In the paper I`m going to discuss the findings with focus on the question, how policy makers refer to children`s and/or parents rights in the process of policy making for inclusive education. I´m going to discuss this question in the light of the specific understanding of equity or equality in both situations (Espinoza, 2007). In federal state a, the more Continental governance regime, policy makers use, on the one hand, the parental right of school choice as an argument to legitimize the structural decision to maintain special schools for children categorized as having special educational needs. This argumentation is embedded in a discourse about inclusive education that understands inclusive education as the schooling of children with special educational needs in mainstream schools. In situation b, the more Nordic governance regime, policy maker argue with the right of the child in the sense of the CPRD. The parental right of school choice is also relevant, but within the aspired inclusive education systems. In this situation the discourse about inclusion is close to the idea of a school for all. The right of children is used to argue for changes in the education systems. The specific regulations of the CRPD are used to argue for a stabilization of special education support systems to provide reasonable accommodations. In both situations either the parental or the children’s rights are used to legitimize the understanding of inclusive education and policy decisions regarding this. In both cases the construction of the other as disabled or as having SEN is essential to allocate special education, although in situation b forms of discrimination by excluding those children from regular schools are in decrease. As explanation for the very different references to the rights of children and parents the notion of justice in both situation will be discussed.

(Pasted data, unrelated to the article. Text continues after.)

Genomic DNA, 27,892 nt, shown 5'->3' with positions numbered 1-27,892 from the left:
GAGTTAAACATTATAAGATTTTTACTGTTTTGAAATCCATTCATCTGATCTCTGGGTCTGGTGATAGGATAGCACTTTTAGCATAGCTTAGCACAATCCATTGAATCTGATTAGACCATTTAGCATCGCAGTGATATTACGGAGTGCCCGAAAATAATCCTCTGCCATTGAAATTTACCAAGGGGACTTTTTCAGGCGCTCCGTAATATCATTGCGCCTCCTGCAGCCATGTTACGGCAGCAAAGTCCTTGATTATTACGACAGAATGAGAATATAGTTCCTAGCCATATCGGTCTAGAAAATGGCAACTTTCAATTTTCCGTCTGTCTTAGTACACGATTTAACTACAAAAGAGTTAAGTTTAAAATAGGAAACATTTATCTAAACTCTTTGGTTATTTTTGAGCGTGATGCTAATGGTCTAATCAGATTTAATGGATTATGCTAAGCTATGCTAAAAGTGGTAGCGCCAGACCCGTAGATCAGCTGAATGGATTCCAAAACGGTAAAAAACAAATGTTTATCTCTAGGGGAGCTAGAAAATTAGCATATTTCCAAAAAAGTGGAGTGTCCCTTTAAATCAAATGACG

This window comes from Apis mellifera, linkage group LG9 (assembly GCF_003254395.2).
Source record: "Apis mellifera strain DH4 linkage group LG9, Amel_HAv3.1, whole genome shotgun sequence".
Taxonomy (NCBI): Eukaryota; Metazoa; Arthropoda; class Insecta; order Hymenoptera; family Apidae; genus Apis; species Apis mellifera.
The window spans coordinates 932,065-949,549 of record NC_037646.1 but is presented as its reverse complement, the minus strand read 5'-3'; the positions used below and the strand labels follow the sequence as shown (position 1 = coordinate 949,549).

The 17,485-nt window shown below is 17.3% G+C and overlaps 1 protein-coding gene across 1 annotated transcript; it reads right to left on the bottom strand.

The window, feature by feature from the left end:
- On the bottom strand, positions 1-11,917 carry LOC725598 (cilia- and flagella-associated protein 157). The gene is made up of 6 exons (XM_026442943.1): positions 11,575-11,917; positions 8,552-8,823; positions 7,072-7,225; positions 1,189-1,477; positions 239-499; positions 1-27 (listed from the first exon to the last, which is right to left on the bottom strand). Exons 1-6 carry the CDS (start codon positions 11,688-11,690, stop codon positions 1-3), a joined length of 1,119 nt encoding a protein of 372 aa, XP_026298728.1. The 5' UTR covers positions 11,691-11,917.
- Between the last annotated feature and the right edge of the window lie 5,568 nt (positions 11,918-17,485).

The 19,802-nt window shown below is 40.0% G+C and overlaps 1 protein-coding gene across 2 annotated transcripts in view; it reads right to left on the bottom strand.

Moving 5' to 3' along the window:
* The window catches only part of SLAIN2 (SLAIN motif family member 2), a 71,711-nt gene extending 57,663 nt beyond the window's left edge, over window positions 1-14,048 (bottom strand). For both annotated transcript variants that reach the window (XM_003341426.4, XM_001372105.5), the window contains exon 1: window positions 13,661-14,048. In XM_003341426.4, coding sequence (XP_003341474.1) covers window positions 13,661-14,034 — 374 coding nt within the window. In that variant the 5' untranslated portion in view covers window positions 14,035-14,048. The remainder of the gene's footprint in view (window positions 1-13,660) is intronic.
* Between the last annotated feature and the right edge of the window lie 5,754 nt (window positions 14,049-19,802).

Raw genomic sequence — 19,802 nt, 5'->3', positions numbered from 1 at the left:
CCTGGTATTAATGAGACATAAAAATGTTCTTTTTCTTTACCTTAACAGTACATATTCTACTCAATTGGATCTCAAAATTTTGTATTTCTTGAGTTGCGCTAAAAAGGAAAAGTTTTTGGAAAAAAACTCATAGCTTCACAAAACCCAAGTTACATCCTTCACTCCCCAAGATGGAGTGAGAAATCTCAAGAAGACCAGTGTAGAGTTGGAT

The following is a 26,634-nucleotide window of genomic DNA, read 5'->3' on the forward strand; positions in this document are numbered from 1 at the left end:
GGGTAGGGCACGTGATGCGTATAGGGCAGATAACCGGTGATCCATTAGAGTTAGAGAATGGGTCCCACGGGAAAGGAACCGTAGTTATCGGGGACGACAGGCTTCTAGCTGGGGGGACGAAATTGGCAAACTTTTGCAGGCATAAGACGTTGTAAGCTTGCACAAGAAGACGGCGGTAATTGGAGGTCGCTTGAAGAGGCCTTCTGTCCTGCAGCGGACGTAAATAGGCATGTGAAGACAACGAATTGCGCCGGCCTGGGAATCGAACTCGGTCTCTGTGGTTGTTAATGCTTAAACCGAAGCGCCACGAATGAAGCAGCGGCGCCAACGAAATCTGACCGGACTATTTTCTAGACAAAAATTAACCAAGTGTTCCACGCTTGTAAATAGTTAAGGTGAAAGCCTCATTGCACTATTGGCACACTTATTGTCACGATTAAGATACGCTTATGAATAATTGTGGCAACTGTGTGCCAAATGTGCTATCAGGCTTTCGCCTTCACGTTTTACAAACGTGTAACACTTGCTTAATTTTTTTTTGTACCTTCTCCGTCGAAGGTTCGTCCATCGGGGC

Belfield, C. R., & Levin, H. M. (2015). Privatizing Educational Choice: Consequences for Parents, Schools and Public Policy. Oxon: Routledge. Bogner, A., & Menz, W. (2009). The Theory-Generating Expert Interview: Epistemological Interest, Forms of Knowledge, Interaction Interviewing Experts. In A. Bogner, L. Littig & W. Menz (eds.), Interviewing Experts (pp. 43-80). Hampshire: Palgrave Macmillan. Clarke, A. E. (2005). Situational Analyses: Grounded Theory Mapping After the Postmodern Turn. Thousand Oacks, CA: Sage. Dyson, A. (1999). Inclusion and Inclusions: Theories and Discourses in Inclusive Education. In H. Daniels & P. Garner (Eds.), World Yearbook of Education 1999: Inclusive Education (pp. 36-51). London: Cogan Page. Espinoza, O. (2007). Solving the equity–equality conceptual dilemma: a new model for analysis of the educational process. Educational Research, 49(4), 343-363. Meijer, C. J. W. (2010). Special Needs Education in Europe: Inclusive Policies and Practices. Zeitschrift für Inklusion, (2). Retrieved from http://www.inklusion-online.net/index.php/inklusion-online/article/view/136/136 [02.03.2015] Pijl, S. J., & Frissen, P. H. A. (2009). What Policymakers Can Do to Make Education Inclusive. Educational Management Administration & Leadership, 37(3), 366-377. Rhodes, R. A. (2007). Understanding Governance: Ten Years on. Organization studies, 28(8), 1243-1264. Strauss, A., & Corbin, J. M. (1990). Basics of Qualitative Research: Grounded Theory Procedures and Techniques. Thousand Oaks, CA: Sage West, A., & Nikolai, R. (2013). Welfare Regimes and Education Regimes: Equality of Opportunity and Expenditure in the EU (and US). Journal of Social Policy, 42(3), 469-493.